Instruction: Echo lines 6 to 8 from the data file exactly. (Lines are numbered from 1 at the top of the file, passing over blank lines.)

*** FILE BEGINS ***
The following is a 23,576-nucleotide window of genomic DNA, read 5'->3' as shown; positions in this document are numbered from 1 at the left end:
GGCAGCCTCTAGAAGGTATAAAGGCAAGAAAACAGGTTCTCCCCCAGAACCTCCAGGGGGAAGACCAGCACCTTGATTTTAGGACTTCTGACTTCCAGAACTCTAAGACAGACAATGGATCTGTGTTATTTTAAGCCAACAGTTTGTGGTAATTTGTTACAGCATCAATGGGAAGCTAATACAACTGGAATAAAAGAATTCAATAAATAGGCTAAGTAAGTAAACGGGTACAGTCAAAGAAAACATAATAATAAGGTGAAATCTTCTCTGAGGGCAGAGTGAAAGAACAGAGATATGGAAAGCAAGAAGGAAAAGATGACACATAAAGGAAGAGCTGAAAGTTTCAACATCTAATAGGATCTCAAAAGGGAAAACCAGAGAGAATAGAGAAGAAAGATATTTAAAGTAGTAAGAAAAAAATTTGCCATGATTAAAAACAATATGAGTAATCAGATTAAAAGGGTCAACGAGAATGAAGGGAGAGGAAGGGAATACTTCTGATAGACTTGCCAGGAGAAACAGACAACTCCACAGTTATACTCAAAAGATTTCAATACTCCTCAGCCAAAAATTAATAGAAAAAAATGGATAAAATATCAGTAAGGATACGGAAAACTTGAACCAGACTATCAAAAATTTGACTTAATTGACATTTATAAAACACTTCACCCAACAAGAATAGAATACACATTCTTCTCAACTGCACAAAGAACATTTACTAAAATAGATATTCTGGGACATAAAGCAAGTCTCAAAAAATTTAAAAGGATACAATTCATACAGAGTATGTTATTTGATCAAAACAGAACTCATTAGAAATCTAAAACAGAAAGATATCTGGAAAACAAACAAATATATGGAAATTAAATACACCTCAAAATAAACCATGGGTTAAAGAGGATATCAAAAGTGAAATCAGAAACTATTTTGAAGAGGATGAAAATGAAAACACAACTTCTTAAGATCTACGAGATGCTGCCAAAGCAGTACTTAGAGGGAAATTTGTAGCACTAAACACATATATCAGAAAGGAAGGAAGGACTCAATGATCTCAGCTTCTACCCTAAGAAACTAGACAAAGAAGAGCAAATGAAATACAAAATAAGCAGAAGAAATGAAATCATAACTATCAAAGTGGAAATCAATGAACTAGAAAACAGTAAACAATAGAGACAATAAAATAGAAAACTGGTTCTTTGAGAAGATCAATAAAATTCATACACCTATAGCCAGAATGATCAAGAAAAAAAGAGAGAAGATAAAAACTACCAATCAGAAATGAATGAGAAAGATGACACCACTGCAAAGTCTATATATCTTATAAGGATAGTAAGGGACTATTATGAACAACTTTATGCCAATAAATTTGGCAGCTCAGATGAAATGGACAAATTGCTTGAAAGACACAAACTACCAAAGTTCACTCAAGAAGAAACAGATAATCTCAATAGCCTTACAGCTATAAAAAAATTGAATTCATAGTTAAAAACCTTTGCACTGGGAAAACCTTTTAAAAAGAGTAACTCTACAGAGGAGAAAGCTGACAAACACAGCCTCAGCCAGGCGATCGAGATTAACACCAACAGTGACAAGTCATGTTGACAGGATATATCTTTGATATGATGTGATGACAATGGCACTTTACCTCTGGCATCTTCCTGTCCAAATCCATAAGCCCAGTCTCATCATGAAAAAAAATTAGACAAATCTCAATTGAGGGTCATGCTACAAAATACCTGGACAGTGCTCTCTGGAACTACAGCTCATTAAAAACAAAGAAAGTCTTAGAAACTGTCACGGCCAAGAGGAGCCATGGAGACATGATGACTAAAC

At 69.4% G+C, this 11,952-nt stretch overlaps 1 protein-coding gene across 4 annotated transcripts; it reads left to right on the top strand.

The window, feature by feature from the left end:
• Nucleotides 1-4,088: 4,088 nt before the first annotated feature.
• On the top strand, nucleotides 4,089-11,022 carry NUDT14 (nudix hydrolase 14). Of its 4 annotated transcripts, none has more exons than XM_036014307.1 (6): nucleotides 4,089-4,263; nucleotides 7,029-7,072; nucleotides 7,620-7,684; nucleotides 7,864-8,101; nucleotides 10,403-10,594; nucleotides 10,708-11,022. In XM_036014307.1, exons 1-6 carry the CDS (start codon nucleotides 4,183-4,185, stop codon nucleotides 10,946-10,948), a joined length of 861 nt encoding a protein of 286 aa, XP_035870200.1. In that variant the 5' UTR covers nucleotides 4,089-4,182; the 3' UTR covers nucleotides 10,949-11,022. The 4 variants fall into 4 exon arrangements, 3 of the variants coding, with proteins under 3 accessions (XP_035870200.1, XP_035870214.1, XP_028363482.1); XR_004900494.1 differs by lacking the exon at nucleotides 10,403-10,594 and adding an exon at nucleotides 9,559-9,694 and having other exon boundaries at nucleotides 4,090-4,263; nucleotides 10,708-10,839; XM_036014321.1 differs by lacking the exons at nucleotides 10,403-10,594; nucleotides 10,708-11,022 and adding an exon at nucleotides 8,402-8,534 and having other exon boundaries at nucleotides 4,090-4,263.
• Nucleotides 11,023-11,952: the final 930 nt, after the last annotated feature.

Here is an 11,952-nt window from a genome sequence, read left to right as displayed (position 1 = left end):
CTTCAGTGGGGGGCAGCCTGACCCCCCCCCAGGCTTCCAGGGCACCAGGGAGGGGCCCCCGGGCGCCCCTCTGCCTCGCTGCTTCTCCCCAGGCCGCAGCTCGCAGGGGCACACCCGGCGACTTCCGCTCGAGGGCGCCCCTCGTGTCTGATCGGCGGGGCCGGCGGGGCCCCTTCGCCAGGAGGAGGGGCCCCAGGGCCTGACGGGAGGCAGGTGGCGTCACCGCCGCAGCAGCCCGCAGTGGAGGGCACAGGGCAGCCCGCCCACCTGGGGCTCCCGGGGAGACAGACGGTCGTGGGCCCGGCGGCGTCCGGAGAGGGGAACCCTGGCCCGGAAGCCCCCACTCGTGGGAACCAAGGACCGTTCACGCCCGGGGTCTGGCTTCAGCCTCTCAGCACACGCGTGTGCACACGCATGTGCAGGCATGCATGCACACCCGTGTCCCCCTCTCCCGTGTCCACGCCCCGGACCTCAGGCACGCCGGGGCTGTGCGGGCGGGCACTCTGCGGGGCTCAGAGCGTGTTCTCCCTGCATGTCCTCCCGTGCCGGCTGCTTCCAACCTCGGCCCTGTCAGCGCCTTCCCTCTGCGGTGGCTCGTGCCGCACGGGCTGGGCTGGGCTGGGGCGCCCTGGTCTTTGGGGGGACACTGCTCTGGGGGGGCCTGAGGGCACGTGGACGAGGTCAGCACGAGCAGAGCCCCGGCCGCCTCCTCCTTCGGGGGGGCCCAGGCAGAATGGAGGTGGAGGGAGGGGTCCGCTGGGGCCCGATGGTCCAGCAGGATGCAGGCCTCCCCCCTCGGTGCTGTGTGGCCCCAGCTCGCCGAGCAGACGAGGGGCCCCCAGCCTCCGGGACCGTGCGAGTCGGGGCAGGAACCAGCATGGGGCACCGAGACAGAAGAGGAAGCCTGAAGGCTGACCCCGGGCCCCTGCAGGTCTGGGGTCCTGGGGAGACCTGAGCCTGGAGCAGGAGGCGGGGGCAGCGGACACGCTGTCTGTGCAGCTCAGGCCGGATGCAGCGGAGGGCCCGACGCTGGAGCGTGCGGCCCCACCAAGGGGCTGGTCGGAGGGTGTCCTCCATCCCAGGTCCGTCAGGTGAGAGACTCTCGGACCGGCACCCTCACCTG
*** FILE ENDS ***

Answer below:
• On the top strand, nucleotides 4,089-11,022 carry NUDT14 (nudix hydrolase 14). Of its 4 annotated transcripts, none has more exons than XM_036014307.1 (6): nucleotides 4,089-4,263; nucleotides 7,029-7,072; nucleotides 7,620-7,684; nucleotides 7,864-8,101; nucleotides 10,403-10,594; nucleotides 10,708-11,022. In XM_036014307.1, exons 1-6 carry the CDS (start codon nucleotides 4,183-4,185, stop codon nucleotides 10,946-10,948), a joined length of 861 nt encoding a protein of 286 aa, XP_035870200.1. In that variant the 5' UTR covers nucleotides 4,089-4,182; the 3' UTR covers nucleotides 10,949-11,022. The 4 variants fall into 4 exon arrangements, 3 of the variants coding, with proteins under 3 accessions (XP_035870200.1, XP_035870214.1, XP_028363482.1); XR_004900494.1 differs by lacking the exon at nucleotides 10,403-10,594 and adding an exon at nucleotides 9,559-9,694 and having other exon boundaries at nucleotides 4,090-4,263; nucleotides 10,708-10,839; XM_036014321.1 differs by lacking the exons at nucleotides 10,403-10,594; nucleotides 10,708-11,022 and adding an exon at nucleotides 8,402-8,534 and having other exon boundaries at nucleotides 4,090-4,263.
• Nucleotides 11,023-11,952: the final 930 nt, after the last annotated feature.

Here is an 11,952-nt window from a genome sequence, read left to right as displayed (position 1 = left end):